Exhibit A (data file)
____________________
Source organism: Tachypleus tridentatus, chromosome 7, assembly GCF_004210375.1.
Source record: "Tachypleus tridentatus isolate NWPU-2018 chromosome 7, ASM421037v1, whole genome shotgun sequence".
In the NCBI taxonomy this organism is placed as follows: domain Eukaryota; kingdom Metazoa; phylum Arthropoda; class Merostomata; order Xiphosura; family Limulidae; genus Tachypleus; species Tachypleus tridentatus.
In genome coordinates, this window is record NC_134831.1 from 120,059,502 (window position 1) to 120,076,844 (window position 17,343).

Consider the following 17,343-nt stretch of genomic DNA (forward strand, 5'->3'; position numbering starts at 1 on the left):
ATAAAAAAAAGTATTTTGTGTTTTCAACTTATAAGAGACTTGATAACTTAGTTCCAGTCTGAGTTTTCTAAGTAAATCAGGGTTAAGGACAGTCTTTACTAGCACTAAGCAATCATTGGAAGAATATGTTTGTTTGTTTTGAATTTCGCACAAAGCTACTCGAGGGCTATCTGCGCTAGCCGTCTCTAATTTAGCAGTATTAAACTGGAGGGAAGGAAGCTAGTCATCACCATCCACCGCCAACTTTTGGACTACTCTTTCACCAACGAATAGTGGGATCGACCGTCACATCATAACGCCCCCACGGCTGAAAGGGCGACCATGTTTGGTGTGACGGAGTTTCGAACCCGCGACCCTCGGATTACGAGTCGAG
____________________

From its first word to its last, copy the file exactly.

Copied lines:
Source organism: Tachypleus tridentatus, chromosome 7, assembly GCF_004210375.1.
Source record: "Tachypleus tridentatus isolate NWPU-2018 chromosome 7, ASM421037v1, whole genome shotgun sequence".
In the NCBI taxonomy this organism is placed as follows: domain Eukaryota; kingdom Metazoa; phylum Arthropoda; class Merostomata; order Xiphosura; family Limulidae; genus Tachypleus; species Tachypleus tridentatus.
In genome coordinates, this window is record NC_134831.1 from 120,059,502 (window position 1) to 120,076,844 (window position 17,343).

Consider the following 17,343-nt stretch of genomic DNA (forward strand, 5'->3'; position numbering starts at 1 on the left):
ATAAAAAAAAGTATTTTGTGTTTTCAACTTATAAGAGACTTGATAACTTAGTTCCAGTCTGAGTTTTCTAAGTAAATCAGGGTTAAGGACAGTCTTTACTAGCACTAAGCAATCATTGGAAGAATATGTTTGTTTGTTTTGAATTTCGCACAAAGCTACTCGAGGGCTATCTGCGCTAGCCGTCTCTAATTTAGCAGTATTAAACTGGAGGGAAGGAAGCTAGTCATCACCATCCACCGCCAACTTTTGGACTACTCTTTCACCAACGAATAGTGGGATCGACCGTCACATCATAACGCCCCCACGGCTGAAAGGGCGACCATGTTTGGTGTGACGGAGTTTCGAACCCGCGACCCTCGGATTACGAGTCGAG